An internal study prepared by the elderly care start-up, Aiudo, warns that up to 34% of domestic workers in Spain work without being registered with social security. The aforementioned report also reveals that 53% have worked in an irregular situation on some occasion, confirming the strong presence of the underground economy and the lack of regulation in the sector.
From this x-ray of the sector, it was also extracted that 46% of domestic workers charged a lower price per hour than the one established (7.43 €) due to a misinterpretation of Royal Decree 1620/2011 which saved them € 6.91 per hour (7% less than expected).
It should be remembered that many caregivers lost their jobs during the pandemic, so “more than 30% of domestic workers who work without being registered with Social Security could increase throughout 2021. This means that some 180,000 people still do not have a contract, ”admits Aiudo CEO Daniel Ibiza.
In this sense, d’Aiudo recognize that they promote the indefinite contract for domestic workers throughout Spain. Since its incorporation in 2016, they have never worked with independent caregivers and work proactively with families to raise awareness and recommend CDI, to the point that 88% of the contracts they manage are of this type.
From the National Association of Employment Agencies -ANAC- they coincide with the figures in this report and point to one of their own from two years ago. “Our 2019 study already told us that one in three caregivers worked without registering with social security. A figure that has continued to increase since then, ”said Yojana Pavn, president of ANAC. Among the reasons, besides the pandemic, he points to the increases in the SMI which have created a “domino effect”. “Raising the SMI and not offering help to families has led many to have to reduce the working hours of domestic workers or terminate the contract, which leads to an increase in the underground economy,” says Pavn.
A situation that is in line with the last two Government decisions related to this case, such as the sanctions that the Ministry of Labor will impose – between 6,250 euros and 190,000 euros – for families who pay in B or do not pay the Interprofessional Minimum Salary – SMI-, as well as the decision of the Ministry of Health not to vaccinate caregivers of dependent persons without a contract.
Domestic workers are not self-employed
Aiudo offers both assistants hired by the company for the home help service for dependent people, as well as domestic workers through the management of all work procedures for families and employees. However, Ibiza adds that “we cannot force families to enter into an indefinite contract”. Faced with this situation, he ensures that what they have always done is “inform and raise awareness”, which means that 88% of contracts managed from the employment agency are for an indefinite period.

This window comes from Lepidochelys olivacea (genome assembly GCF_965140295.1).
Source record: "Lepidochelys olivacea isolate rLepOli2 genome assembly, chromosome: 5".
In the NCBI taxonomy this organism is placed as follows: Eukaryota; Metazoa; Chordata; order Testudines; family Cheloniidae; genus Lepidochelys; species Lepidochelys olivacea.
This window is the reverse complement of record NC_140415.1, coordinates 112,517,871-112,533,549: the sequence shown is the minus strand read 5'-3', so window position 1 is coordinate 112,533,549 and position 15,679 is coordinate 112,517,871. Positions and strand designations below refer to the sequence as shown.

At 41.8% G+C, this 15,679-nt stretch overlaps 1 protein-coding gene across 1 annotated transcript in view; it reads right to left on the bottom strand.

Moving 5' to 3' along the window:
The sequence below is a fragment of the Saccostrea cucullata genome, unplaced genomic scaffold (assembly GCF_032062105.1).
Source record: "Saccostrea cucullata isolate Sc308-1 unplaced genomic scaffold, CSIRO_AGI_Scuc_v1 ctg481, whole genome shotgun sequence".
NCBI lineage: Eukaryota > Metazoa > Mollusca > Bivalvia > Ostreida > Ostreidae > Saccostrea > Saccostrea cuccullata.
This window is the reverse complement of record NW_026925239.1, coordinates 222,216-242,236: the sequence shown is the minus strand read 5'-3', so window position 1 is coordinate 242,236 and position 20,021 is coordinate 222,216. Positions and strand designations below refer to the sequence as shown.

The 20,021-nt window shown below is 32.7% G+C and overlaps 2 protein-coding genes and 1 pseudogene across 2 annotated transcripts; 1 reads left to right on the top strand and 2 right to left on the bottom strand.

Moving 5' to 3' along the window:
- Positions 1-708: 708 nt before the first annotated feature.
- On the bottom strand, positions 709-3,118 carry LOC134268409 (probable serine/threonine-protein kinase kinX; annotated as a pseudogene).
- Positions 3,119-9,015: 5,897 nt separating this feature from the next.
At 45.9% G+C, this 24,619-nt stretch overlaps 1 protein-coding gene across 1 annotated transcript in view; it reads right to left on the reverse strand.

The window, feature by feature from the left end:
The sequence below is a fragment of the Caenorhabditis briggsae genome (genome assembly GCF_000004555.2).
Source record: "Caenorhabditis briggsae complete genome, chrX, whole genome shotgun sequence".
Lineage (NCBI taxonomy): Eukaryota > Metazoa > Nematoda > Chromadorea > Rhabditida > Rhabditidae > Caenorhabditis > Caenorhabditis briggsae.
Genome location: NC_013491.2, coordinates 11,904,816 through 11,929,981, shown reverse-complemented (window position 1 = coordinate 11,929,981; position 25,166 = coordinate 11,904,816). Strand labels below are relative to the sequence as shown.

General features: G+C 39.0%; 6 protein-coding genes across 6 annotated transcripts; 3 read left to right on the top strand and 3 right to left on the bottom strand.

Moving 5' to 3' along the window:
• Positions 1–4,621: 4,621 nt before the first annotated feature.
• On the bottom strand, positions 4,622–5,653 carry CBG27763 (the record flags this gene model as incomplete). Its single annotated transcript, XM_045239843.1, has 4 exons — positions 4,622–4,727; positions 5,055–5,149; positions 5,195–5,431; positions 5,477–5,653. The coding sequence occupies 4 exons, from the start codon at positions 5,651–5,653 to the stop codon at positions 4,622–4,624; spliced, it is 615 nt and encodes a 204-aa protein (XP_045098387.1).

“The permanent contract generates more stability in the caregivers of the elderly, offers them greater security, which helps them to be more engaged and to be able to focus on caring for the elderly.
D’Aiudo, they point out that home workers are not autonomous, so they cannot be compared to runners since they have a contract. “While the employment agencies oversee the jobs we manage, we ensure that domestic workers have all of their rights such as: vacation, severance pay, notice, sick leave, pay, breaks, overtime pay. All this security is not ensured by the platforms that collaborate with freelancers, ”they explain.
They also ensure that, although many entities have openly expressed the disappearance of the figure of the domestic worker, “they must understand that there are also elderly people who are not dependent. And for family care and to fight against loneliness, the regulated figure for this is the domestic worker ”.
Finally, he acknowledged that there was still a lot of work to be done and expressed that I was helping to continue to play an active role in achieving a more just environment for the care of the elderly and that the government accede to the Convention. International 189 of the ILO, which would equalize the rights of domestic workers with the general system.